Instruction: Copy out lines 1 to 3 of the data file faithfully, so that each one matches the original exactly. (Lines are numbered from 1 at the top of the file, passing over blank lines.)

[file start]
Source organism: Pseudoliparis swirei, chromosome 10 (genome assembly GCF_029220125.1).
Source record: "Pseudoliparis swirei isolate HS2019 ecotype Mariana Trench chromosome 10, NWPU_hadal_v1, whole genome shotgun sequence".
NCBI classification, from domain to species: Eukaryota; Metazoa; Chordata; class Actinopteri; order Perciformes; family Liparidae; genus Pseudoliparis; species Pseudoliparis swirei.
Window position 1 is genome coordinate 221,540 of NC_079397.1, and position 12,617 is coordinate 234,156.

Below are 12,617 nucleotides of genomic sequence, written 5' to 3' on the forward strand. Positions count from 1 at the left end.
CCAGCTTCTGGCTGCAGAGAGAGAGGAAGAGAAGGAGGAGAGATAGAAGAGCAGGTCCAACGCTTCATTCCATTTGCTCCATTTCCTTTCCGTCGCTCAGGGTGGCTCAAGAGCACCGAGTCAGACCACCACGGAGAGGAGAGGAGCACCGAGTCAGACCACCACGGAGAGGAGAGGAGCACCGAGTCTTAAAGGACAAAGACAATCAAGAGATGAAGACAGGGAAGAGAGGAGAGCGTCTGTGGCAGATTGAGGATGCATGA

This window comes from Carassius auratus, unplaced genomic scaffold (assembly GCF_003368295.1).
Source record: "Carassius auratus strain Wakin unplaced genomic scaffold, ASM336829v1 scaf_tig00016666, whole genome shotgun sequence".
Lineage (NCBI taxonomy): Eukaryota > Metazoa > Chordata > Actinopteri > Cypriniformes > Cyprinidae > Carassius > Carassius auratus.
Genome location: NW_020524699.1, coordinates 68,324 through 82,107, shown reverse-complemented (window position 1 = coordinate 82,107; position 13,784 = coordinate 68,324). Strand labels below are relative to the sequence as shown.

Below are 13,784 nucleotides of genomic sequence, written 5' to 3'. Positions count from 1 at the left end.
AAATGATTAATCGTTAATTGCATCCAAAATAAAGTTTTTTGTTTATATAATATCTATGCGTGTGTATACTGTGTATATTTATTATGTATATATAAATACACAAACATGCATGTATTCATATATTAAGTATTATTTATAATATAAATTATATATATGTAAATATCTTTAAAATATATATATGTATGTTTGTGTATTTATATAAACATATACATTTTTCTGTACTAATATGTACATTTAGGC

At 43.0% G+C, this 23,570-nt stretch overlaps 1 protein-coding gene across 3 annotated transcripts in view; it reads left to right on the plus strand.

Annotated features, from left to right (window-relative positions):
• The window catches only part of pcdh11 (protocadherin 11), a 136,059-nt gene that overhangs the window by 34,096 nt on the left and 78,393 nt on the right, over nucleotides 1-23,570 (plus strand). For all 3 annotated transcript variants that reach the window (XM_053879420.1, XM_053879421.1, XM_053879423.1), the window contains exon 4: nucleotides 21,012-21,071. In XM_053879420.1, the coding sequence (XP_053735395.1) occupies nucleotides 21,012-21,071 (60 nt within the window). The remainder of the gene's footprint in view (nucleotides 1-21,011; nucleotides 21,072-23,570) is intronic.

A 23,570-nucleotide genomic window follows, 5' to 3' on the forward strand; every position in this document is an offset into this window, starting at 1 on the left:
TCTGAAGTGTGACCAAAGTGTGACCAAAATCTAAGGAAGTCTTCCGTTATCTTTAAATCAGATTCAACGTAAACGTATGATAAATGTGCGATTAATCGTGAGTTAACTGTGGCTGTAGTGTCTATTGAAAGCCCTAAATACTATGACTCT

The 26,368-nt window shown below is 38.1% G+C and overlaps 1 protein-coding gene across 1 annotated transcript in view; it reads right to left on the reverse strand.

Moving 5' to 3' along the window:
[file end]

Source organism: Pseudoliparis swirei, chromosome 10 (genome assembly GCF_029220125.1).
Source record: "Pseudoliparis swirei isolate HS2019 ecotype Mariana Trench chromosome 10, NWPU_hadal_v1, whole genome shotgun sequence".
NCBI classification, from domain to species: Eukaryota; Metazoa; Chordata; class Actinopteri; order Perciformes; family Liparidae; genus Pseudoliparis; species Pseudoliparis swirei.